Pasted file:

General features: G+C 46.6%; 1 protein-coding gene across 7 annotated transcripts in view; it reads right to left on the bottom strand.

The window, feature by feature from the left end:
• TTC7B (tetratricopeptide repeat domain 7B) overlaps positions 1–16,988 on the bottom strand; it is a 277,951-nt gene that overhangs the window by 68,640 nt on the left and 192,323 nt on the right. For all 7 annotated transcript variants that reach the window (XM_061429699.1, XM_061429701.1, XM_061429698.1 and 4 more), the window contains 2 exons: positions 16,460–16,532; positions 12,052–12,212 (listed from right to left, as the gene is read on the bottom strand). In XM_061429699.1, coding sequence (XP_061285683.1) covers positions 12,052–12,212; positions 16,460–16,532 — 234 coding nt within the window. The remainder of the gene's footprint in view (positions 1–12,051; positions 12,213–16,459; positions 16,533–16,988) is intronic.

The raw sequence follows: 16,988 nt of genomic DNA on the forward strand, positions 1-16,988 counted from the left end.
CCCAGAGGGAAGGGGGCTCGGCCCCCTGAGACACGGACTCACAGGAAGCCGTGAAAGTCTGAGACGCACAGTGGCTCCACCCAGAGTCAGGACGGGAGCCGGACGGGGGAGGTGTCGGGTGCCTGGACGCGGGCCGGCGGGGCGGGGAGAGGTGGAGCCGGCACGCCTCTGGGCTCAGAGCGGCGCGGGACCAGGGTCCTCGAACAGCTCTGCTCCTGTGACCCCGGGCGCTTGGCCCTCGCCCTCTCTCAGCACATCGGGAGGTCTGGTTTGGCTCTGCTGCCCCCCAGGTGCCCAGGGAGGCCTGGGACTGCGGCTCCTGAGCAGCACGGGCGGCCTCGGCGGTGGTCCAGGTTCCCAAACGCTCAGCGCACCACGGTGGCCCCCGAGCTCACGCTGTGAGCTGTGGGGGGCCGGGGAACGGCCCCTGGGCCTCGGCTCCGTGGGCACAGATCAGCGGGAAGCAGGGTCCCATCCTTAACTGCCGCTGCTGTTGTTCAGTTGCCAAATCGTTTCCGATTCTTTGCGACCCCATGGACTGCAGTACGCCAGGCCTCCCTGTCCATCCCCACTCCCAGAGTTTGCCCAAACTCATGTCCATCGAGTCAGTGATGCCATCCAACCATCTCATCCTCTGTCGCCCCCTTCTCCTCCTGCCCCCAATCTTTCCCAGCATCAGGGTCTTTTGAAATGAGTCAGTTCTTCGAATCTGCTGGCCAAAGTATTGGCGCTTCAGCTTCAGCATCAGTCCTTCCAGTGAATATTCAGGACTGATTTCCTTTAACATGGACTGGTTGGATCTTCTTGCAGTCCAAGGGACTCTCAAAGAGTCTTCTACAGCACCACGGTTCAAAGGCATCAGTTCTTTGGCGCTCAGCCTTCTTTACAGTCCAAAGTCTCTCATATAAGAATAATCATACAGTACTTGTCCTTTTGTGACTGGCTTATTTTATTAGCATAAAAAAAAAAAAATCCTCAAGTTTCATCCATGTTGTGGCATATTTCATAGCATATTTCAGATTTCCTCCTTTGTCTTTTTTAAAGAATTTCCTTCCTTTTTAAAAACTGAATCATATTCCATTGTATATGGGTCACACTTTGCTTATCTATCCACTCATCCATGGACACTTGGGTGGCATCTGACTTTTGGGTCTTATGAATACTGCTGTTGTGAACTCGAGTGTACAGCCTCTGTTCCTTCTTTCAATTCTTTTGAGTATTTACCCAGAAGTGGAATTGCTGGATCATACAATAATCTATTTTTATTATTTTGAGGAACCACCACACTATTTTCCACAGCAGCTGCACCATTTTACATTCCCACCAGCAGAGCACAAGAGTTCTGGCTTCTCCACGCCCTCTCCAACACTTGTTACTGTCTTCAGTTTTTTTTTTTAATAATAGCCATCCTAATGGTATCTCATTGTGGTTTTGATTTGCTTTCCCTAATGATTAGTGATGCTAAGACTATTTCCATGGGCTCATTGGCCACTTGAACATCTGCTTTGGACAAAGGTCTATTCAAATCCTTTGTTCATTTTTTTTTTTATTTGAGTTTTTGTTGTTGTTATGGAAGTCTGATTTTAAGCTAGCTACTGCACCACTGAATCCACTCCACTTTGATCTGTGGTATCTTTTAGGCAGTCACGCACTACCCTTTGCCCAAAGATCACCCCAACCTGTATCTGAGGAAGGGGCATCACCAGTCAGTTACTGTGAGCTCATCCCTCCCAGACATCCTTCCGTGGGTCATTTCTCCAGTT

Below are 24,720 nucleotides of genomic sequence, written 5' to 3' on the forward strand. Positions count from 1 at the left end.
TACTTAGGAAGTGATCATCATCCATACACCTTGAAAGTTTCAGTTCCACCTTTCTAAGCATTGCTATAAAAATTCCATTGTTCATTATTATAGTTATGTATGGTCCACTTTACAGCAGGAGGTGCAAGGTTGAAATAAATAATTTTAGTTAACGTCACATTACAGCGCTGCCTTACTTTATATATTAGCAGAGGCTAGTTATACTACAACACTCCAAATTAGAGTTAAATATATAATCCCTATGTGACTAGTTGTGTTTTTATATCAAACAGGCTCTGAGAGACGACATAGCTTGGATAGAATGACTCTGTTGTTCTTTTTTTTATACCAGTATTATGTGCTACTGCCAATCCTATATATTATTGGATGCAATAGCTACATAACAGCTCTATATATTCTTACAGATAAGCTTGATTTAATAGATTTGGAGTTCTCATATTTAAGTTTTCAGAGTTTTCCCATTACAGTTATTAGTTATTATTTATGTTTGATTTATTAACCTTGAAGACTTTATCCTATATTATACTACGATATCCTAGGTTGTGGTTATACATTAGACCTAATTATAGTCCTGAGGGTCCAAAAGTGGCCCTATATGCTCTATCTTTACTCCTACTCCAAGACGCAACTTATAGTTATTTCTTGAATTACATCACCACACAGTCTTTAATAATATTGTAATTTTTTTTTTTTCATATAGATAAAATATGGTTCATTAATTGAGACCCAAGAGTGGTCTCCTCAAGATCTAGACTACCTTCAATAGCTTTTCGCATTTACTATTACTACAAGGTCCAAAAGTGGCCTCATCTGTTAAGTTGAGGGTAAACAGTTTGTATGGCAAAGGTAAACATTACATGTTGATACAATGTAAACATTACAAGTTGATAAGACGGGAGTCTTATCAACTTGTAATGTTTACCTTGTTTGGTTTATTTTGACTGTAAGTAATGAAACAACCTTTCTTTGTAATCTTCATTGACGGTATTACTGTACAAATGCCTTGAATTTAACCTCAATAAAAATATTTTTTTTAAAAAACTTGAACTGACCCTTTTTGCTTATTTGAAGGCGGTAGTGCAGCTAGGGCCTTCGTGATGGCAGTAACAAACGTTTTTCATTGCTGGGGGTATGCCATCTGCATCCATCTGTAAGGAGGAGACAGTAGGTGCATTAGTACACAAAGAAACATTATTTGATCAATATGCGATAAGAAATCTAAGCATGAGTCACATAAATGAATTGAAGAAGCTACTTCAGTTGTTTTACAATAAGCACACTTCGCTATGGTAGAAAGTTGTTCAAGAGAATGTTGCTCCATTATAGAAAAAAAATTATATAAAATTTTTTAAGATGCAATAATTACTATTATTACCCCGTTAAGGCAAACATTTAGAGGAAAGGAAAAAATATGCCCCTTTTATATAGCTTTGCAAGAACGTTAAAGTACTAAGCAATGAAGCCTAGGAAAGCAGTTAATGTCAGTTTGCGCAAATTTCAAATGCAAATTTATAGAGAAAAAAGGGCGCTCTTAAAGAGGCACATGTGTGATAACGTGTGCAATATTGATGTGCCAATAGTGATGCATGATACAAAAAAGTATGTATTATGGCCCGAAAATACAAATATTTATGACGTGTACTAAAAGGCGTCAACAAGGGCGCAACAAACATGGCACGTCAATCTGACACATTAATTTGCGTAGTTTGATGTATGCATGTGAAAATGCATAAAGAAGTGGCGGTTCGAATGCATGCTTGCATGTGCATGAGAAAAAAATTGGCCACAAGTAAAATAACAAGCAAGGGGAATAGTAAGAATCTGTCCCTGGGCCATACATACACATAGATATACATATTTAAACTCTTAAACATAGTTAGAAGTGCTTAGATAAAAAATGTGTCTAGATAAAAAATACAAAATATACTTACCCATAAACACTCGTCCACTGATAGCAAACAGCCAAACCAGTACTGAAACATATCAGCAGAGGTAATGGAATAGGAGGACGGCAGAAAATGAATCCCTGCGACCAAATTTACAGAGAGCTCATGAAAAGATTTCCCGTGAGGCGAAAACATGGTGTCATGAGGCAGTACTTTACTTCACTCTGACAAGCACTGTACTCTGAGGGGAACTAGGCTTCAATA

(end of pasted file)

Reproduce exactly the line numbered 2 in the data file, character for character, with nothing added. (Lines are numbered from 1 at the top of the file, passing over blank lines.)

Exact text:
The window, feature by feature from the left end: